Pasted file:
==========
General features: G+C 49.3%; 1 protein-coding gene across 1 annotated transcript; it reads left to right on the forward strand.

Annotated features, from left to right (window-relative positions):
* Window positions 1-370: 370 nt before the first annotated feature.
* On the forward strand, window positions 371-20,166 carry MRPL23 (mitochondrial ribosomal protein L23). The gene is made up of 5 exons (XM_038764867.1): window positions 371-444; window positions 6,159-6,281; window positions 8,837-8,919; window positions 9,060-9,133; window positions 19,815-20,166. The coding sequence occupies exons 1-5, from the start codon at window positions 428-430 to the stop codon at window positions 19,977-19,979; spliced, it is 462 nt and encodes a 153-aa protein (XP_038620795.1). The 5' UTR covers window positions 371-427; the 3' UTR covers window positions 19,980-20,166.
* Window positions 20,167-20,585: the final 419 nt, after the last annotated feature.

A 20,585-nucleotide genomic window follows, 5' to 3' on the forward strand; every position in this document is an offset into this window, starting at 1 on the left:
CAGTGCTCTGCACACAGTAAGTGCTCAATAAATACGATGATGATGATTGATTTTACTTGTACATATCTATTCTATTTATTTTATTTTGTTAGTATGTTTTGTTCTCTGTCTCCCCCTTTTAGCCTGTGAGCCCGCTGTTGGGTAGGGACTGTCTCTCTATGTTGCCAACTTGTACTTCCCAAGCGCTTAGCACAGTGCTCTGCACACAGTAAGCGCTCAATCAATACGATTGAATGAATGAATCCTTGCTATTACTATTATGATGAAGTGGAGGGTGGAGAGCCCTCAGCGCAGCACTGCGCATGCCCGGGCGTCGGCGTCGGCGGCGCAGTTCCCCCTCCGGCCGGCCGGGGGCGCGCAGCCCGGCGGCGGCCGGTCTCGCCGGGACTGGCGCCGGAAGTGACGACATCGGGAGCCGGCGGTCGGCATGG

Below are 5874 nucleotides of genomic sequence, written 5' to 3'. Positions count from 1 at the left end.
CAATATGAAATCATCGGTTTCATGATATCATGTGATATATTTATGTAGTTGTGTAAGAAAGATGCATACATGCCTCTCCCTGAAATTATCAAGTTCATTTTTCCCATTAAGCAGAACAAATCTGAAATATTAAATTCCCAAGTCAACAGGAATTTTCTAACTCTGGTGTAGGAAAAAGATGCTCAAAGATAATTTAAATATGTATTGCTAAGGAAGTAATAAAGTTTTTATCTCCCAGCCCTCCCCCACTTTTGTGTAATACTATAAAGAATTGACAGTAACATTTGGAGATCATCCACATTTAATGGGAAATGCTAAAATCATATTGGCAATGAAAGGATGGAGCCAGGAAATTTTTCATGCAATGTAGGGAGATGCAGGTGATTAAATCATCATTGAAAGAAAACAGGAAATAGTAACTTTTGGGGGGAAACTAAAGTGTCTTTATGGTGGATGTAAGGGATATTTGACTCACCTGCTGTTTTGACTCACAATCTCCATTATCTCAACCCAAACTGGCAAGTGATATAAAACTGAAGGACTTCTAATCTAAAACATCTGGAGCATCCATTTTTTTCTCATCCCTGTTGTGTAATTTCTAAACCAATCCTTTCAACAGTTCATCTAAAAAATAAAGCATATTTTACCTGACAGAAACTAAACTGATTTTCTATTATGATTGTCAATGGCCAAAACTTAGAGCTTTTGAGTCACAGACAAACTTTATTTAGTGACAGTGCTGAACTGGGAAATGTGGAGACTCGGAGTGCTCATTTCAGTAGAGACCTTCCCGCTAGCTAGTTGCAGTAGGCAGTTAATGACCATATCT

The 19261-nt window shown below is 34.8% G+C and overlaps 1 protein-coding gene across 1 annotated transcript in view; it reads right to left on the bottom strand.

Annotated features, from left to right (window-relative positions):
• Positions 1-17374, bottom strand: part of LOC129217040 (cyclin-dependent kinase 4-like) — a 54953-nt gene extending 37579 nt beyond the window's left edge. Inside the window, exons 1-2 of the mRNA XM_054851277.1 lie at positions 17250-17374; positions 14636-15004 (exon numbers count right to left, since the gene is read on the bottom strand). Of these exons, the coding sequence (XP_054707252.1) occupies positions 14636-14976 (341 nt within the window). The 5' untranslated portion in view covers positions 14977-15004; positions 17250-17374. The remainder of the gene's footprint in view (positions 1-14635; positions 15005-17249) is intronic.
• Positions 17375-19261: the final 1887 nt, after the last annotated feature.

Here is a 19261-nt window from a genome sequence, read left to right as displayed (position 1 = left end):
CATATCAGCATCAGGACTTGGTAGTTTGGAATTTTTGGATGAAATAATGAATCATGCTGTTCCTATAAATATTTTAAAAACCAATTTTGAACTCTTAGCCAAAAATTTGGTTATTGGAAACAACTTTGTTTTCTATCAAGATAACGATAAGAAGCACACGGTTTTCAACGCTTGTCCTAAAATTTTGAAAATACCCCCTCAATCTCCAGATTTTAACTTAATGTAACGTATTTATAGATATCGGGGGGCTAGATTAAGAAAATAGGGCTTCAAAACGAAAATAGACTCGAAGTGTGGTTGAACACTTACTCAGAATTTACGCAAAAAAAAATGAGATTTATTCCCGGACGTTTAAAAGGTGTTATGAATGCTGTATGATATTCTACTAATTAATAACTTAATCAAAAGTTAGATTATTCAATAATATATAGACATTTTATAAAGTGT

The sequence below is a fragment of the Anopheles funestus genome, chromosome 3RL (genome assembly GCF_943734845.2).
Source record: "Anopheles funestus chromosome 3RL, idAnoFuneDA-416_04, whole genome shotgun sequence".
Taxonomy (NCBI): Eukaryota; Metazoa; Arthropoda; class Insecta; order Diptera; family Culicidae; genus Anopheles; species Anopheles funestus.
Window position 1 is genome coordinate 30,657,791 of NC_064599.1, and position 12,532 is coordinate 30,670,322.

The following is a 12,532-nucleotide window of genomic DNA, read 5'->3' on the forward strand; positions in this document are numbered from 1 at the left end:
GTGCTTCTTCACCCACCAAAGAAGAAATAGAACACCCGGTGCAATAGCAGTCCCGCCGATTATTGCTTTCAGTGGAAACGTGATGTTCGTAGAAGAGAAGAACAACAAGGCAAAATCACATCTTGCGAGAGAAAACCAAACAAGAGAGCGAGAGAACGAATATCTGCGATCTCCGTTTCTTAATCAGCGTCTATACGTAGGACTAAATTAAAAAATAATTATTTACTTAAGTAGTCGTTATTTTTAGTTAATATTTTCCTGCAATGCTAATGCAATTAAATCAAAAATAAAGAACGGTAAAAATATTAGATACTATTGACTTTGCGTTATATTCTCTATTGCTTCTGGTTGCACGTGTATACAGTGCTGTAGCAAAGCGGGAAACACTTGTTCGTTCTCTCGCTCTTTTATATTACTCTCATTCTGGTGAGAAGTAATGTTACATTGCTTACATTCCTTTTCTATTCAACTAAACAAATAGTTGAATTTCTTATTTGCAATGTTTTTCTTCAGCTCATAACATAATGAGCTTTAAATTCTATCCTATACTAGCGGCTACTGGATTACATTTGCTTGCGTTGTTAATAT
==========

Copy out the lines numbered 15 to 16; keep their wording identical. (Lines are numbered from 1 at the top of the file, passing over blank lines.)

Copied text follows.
CATATCAGCATCAGGACTTGGTAGTTTGGAATTTTTGGATGAAATAATGAATCATGCTGTTCCTATAAATATTTTAAAAACCAATTTTGAACTCTTAGCCAAAAATTTGGTTATTGGAAACAACTTTGTTTTCTATCAAGATAACGATAAGAAGCACACGGTTTTCAACGCTTGTCCTAAAATTTTGAAAATACCCCCTCAATCTCCAGATTTTAACTTAATGTAACGTATTTATAGATATCGGGGGGCTAGATTAAGAAAATAGGGCTTCAAAACGAAAATAGACTCGAAGTGTGGTTGAACACTTACTCAGAATTTACGCAAAAAAAAATGAGATTTATTCCCGGACGTTTAAAAGGTGTTATGAATGCTGTATGATATTCTACTAATTAATAACTTAATCAAAAGTTAGATTATTCAATAATATATAGACATTTTATAAAGTGT

The sequence below is a fragment of the Anopheles funestus genome, chromosome 3RL (genome assembly GCF_943734845.2).